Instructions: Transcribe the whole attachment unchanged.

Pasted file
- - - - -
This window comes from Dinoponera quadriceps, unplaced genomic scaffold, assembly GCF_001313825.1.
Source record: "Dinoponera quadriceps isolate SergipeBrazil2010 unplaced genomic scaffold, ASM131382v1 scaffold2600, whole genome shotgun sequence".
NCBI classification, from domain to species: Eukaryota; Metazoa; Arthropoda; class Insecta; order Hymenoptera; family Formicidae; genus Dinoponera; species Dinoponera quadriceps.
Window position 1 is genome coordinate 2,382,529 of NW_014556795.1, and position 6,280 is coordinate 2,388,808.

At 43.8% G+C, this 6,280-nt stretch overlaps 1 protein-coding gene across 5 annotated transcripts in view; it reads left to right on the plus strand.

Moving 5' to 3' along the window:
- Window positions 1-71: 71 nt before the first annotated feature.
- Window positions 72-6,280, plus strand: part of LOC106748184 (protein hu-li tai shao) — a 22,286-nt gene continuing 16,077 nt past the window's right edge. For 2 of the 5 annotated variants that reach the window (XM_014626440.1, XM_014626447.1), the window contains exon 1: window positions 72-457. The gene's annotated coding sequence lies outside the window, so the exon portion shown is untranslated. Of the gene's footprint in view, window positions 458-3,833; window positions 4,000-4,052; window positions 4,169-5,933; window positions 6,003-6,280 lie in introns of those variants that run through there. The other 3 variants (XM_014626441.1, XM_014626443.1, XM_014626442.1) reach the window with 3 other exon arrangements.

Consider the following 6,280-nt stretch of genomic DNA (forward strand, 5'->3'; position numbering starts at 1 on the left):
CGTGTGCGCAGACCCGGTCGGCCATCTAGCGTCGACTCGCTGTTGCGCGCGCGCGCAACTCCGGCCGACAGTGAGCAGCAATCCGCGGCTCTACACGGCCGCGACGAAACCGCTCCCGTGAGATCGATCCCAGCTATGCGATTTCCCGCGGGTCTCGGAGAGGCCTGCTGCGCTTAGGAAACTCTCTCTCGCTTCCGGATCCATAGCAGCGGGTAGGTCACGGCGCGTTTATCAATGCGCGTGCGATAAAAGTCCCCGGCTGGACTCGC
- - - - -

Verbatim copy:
This window comes from Dinoponera quadriceps, unplaced genomic scaffold, assembly GCF_001313825.1.
Source record: "Dinoponera quadriceps isolate SergipeBrazil2010 unplaced genomic scaffold, ASM131382v1 scaffold2600, whole genome shotgun sequence".
NCBI classification, from domain to species: Eukaryota; Metazoa; Arthropoda; class Insecta; order Hymenoptera; family Formicidae; genus Dinoponera; species Dinoponera quadriceps.
Window position 1 is genome coordinate 2,382,529 of NW_014556795.1, and position 6,280 is coordinate 2,388,808.

At 43.8% G+C, this 6,280-nt stretch overlaps 1 protein-coding gene across 5 annotated transcripts in view; it reads left to right on the plus strand.

Moving 5' to 3' along the window:
- Window positions 1-71: 71 nt before the first annotated feature.
- Window positions 72-6,280, plus strand: part of LOC106748184 (protein hu-li tai shao) — a 22,286-nt gene continuing 16,077 nt past the window's right edge. For 2 of the 5 annotated variants that reach the window (XM_014626440.1, XM_014626447.1), the window contains exon 1: window positions 72-457. The gene's annotated coding sequence lies outside the window, so the exon portion shown is untranslated. Of the gene's footprint in view, window positions 458-3,833; window positions 4,000-4,052; window positions 4,169-5,933; window positions 6,003-6,280 lie in introns of those variants that run through there. The other 3 variants (XM_014626441.1, XM_014626443.1, XM_014626442.1) reach the window with 3 other exon arrangements.

Consider the following 6,280-nt stretch of genomic DNA (forward strand, 5'->3'; position numbering starts at 1 on the left):
CGTGTGCGCAGACCCGGTCGGCCATCTAGCGTCGACTCGCTGTTGCGCGCGCGCGCAACTCCGGCCGACAGTGAGCAGCAATCCGCGGCTCTACACGGCCGCGACGAAACCGCTCCCGTGAGATCGATCCCAGCTATGCGATTTCCCGCGGGTCTCGGAGAGGCCTGCTGCGCTTAGGAAACTCTCTCTCGCTTCCGGATCCATAGCAGCGGGTAGGTCACGGCGCGTTTATCAATGCGCGTGCGATAAAAGTCCCCGGCTGGACTCGC